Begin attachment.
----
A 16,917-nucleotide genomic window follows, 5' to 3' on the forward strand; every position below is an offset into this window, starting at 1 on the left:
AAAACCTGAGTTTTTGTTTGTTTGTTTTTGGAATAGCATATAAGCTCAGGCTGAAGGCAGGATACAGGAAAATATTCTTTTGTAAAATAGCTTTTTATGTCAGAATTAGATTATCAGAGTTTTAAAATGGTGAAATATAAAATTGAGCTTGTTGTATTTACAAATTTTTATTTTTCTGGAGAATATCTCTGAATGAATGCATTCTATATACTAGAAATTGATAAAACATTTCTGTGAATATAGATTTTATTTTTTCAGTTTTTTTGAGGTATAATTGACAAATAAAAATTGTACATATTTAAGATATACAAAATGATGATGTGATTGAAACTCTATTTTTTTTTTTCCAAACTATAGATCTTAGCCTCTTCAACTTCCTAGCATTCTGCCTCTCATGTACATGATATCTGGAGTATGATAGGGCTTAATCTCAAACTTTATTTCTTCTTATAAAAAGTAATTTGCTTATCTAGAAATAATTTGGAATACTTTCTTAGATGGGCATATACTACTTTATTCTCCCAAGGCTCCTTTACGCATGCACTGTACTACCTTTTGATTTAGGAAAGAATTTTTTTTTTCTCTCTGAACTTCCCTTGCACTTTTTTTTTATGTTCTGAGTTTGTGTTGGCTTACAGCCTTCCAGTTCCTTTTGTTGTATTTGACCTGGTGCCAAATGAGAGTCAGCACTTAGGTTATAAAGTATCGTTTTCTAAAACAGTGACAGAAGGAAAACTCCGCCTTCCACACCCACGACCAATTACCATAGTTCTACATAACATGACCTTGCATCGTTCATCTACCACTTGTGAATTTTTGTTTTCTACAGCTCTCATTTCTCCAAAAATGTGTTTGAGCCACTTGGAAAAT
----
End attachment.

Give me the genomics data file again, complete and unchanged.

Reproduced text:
A 16,917-nucleotide genomic window follows, 5' to 3' on the forward strand; every position below is an offset into this window, starting at 1 on the left:
AAAACCTGAGTTTTTGTTTGTTTGTTTTTGGAATAGCATATAAGCTCAGGCTGAAGGCAGGATACAGGAAAATATTCTTTTGTAAAATAGCTTTTTATGTCAGAATTAGATTATCAGAGTTTTAAAATGGTGAAATATAAAATTGAGCTTGTTGTATTTACAAATTTTTATTTTTCTGGAGAATATCTCTGAATGAATGCATTCTATATACTAGAAATTGATAAAACATTTCTGTGAATATAGATTTTATTTTTTCAGTTTTTTTGAGGTATAATTGACAAATAAAAATTGTACATATTTAAGATATACAAAATGATGATGTGATTGAAACTCTATTTTTTTTTTTCCAAACTATAGATCTTAGCCTCTTCAACTTCCTAGCATTCTGCCTCTCATGTACATGATATCTGGAGTATGATAGGGCTTAATCTCAAACTTTATTTCTTCTTATAAAAAGTAATTTGCTTATCTAGAAATAATTTGGAATACTTTCTTAGATGGGCATATACTACTTTATTCTCCCAAGGCTCCTTTACGCATGCACTGTACTACCTTTTGATTTAGGAAAGAATTTTTTTTTTCTCTCTGAACTTCCCTTGCACTTTTTTTTTATGTTCTGAGTTTGTGTTGGCTTACAGCCTTCCAGTTCCTTTTGTTGTATTTGACCTGGTGCCAAATGAGAGTCAGCACTTAGGTTATAAAGTATCGTTTTCTAAAACAGTGACAGAAGGAAAACTCCGCCTTCCACACCCACGACCAATTACCATAGTTCTACATAACATGACCTTGCATCGTTCATCTACCACTTGTGAATTTTTGTTTTCTACAGCTCTCATTTCTCCAAAAATGTGTTTGAGCCACTTGGAAAAT